Apologies for the delay but finally here’s the latest episode in Doff’s dream saga. Click the comic for a larger view.
Despite spending several hours wrestling with channel settings to get the colours to come out how they looked in Photoshop, this was a fun one to make. Plenty of swiping from Mike MIgnola’s drawing style and Dave Stewart’s colouring as I tried to mimic their tone for this little story. I’ve also been reading the DC Comics Guide to Colouring and Lettering Comics by Mark Chiarello and Todd Klein which I can’t recommend enough.
Layout thumbnails, notes, and inked page after the jump.
I started with a slight variation of the basic 6 panel layout I used in #1 and sketched a rough idea in pencil.
It tuned out fine but I thought the pacing could be improved with a more dynamic panel layout and the final image needed a close up on the figure so I could put more detail into the face to make the likeness more recognisable. With a bit more consideration, I settled on the layout below (though I divided the last panel in two for the final piece).
Happy with the layout, I moved onto final pencils and inks. I forgot to take a photograph of the finished pencils but I did get one once the inks were done.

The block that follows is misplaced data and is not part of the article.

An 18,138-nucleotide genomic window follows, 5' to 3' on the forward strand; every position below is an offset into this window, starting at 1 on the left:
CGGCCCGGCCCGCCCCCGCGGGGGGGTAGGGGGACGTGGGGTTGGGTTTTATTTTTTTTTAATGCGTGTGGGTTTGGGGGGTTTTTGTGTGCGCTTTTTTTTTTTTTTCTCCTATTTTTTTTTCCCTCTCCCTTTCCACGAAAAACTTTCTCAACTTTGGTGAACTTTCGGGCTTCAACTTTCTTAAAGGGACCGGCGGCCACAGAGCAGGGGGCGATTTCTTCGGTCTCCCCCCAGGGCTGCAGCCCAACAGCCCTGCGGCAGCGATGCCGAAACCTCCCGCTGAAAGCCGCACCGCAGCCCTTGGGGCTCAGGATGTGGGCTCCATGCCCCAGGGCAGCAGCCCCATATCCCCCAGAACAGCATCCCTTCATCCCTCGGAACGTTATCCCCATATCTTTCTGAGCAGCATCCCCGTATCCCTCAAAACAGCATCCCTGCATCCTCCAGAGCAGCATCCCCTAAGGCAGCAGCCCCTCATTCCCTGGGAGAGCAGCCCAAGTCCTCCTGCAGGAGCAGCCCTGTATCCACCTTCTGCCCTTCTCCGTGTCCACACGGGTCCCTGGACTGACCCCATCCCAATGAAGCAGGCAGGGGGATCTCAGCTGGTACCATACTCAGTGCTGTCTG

After the image was scanned in, I started lettering in Illustrator. Here I realised I had a rookie error at the drawing stage. The panel with the horse’s head had been intended to contain lettering but I had not left the required space to do so without disturbing the image. Always leave about 1/3 dead space in a panel for the letterer to work with. Fortunately the previous panel had some space I could cram the words into, but this was less than ideal.
I completed the colours in Photoshop, now armed with an array of colouring tips from Chiarello’s book. I kept effects to a minimum, in keeping with the flat, graphic style of the drawing, but I did thow in a simple colour gradient at one point and used a colourhold to change the tone of some of the black inks.
Another tool I used was a selection of comic book colour swatches from Neil McAllister. From these I was able to use the original 124 colour palette available to comic colourists in the ’70s. Taking these colours as a starting point, you can create images that have a very comic-y look.
Thanks for reading, I’ll have another dream comic next week. Let me know what you think of this one.